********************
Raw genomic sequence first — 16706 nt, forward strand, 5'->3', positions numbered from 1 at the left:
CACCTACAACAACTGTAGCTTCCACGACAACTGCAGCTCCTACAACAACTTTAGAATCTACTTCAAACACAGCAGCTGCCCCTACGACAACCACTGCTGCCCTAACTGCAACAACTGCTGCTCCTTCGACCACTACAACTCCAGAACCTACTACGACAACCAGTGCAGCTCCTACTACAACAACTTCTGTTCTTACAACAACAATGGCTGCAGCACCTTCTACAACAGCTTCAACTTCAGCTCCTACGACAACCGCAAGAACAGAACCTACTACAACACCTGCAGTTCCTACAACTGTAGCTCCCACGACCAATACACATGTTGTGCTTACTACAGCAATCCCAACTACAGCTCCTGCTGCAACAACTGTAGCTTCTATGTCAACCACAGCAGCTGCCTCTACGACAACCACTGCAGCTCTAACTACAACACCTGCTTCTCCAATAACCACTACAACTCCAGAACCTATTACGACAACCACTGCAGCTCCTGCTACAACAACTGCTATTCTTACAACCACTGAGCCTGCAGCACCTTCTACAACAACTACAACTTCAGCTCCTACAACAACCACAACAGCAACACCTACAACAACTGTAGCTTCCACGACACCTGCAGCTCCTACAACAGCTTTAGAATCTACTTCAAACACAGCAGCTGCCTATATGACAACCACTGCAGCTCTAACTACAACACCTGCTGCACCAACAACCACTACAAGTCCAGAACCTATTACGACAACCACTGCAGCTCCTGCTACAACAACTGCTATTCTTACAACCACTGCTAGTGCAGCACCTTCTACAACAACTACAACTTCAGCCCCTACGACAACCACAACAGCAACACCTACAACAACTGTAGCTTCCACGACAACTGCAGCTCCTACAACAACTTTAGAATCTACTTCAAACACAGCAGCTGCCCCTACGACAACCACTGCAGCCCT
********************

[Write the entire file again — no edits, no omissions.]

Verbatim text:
Raw genomic sequence first — 16706 nt, forward strand, 5'->3', positions numbered from 1 at the left:
CACCTACAACAACTGTAGCTTCCACGACAACTGCAGCTCCTACAACAACTTTAGAATCTACTTCAAACACAGCAGCTGCCCCTACGACAACCACTGCTGCCCTAACTGCAACAACTGCTGCTCCTTCGACCACTACAACTCCAGAACCTACTACGACAACCAGTGCAGCTCCTACTACAACAACTTCTGTTCTTACAACAACAATGGCTGCAGCACCTTCTACAACAGCTTCAACTTCAGCTCCTACGACAACCGCAAGAACAGAACCTACTACAACACCTGCAGTTCCTACAACTGTAGCTCCCACGACCAATACACATGTTGTGCTTACTACAGCAATCCCAACTACAGCTCCTGCTGCAACAACTGTAGCTTCTATGTCAACCACAGCAGCTGCCTCTACGACAACCACTGCAGCTCTAACTACAACACCTGCTTCTCCAATAACCACTACAACTCCAGAACCTATTACGACAACCACTGCAGCTCCTGCTACAACAACTGCTATTCTTACAACCACTGAGCCTGCAGCACCTTCTACAACAACTACAACTTCAGCTCCTACAACAACCACAACAGCAACACCTACAACAACTGTAGCTTCCACGACACCTGCAGCTCCTACAACAGCTTTAGAATCTACTTCAAACACAGCAGCTGCCTATATGACAACCACTGCAGCTCTAACTACAACACCTGCTGCACCAACAACCACTACAAGTCCAGAACCTATTACGACAACCACTGCAGCTCCTGCTACAACAACTGCTATTCTTACAACCACTGCTAGTGCAGCACCTTCTACAACAACTACAACTTCAGCCCCTACGACAACCACAACAGCAACACCTACAACAACTGTAGCTTCCACGACAACTGCAGCTCCTACAACAACTTTAGAATCTACTTCAAACACAGCAGCTGCCCCTACGACAACCACTGCAGCCCT